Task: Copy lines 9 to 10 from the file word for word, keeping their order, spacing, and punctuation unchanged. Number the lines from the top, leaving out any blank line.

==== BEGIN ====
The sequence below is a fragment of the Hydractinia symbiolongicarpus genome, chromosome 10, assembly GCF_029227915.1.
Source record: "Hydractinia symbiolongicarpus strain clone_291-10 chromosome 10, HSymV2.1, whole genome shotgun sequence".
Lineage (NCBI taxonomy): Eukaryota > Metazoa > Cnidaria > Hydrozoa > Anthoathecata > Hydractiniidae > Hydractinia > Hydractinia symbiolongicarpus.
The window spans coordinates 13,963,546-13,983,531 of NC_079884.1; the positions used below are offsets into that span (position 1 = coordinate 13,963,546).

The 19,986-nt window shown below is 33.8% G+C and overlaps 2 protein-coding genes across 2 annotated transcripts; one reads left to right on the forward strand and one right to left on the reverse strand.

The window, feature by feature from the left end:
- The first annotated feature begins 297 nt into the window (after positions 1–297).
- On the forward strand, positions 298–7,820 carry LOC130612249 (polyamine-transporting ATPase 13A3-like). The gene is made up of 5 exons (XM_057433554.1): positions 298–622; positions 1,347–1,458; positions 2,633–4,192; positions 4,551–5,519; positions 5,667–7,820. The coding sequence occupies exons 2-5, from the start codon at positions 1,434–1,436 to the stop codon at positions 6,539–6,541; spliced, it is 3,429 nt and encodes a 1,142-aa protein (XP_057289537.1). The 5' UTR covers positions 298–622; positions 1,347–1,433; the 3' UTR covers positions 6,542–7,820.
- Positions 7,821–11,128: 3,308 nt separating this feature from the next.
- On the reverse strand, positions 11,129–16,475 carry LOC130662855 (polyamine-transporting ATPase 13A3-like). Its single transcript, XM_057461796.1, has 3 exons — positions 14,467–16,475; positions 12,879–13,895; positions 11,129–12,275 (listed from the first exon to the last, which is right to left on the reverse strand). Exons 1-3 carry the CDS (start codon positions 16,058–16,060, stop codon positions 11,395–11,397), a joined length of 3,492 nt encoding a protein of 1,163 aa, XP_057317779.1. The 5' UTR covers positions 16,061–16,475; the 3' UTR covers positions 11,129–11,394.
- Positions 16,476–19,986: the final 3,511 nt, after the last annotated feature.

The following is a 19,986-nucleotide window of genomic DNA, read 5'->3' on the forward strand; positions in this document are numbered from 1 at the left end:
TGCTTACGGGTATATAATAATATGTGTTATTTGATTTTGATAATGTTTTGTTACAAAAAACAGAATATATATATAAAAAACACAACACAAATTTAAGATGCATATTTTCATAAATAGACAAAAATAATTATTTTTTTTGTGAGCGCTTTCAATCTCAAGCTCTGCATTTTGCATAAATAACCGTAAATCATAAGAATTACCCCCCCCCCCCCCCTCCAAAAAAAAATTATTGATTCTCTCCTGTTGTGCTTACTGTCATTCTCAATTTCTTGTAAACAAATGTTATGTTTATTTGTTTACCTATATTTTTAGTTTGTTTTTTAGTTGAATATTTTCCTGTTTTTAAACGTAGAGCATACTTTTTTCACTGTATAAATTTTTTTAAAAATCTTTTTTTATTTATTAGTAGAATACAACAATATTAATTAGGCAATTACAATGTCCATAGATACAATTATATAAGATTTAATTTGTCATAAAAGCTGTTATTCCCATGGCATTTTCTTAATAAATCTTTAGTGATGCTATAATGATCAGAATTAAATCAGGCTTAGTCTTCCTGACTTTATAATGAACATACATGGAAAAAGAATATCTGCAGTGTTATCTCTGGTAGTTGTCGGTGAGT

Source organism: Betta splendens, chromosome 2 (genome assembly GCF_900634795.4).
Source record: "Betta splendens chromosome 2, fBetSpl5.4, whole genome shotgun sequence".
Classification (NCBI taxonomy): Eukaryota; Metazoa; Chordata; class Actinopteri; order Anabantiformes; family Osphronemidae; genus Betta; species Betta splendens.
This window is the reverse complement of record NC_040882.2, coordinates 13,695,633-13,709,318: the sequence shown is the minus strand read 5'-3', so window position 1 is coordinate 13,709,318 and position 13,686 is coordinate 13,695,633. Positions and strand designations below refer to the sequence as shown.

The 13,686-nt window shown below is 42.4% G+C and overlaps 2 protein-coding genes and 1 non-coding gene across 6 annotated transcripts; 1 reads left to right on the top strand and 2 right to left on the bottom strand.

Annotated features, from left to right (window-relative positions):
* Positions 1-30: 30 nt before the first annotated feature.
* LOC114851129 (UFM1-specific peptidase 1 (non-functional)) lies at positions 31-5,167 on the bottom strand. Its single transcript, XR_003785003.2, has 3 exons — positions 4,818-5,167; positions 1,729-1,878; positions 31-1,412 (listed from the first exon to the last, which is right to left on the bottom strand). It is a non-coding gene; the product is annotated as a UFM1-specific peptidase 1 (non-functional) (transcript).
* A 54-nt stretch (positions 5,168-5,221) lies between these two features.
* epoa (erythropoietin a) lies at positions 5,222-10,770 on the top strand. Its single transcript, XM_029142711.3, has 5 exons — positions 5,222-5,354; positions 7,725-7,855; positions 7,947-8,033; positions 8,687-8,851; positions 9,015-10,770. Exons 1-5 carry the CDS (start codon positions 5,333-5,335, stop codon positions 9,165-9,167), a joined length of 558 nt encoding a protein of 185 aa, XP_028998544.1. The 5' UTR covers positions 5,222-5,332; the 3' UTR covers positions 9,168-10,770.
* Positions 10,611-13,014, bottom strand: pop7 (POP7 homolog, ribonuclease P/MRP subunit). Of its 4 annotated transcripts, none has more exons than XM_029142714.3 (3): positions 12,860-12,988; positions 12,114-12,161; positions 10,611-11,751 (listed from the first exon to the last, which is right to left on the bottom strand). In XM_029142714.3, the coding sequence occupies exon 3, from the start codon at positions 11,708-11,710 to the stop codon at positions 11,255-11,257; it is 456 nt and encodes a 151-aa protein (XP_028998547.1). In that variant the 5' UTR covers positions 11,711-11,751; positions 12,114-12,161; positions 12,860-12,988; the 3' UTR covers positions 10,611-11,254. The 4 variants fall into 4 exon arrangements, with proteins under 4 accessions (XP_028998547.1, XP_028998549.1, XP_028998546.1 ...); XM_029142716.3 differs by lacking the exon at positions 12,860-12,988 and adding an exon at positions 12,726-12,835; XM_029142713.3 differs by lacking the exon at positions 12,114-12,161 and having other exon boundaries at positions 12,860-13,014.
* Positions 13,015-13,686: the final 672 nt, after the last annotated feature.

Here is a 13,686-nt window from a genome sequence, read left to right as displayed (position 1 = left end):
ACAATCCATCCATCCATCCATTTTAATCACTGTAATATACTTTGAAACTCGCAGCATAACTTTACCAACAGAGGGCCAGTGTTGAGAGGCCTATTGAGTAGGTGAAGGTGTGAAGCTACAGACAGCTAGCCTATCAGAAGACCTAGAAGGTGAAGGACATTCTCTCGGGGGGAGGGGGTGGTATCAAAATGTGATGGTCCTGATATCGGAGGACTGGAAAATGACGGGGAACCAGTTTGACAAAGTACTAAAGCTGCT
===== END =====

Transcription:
- Positions 7,821–11,128: 3,308 nt separating this feature from the next.
- On the reverse strand, positions 11,129–16,475 carry LOC130662855 (polyamine-transporting ATPase 13A3-like). Its single transcript, XM_057461796.1, has 3 exons — positions 14,467–16,475; positions 12,879–13,895; positions 11,129–12,275 (listed from the first exon to the last, which is right to left on the reverse strand). Exons 1-3 carry the CDS (start codon positions 16,058–16,060, stop codon positions 11,395–11,397), a joined length of 3,492 nt encoding a protein of 1,163 aa, XP_057317779.1. The 5' UTR covers positions 16,061–16,475; the 3' UTR covers positions 11,129–11,394.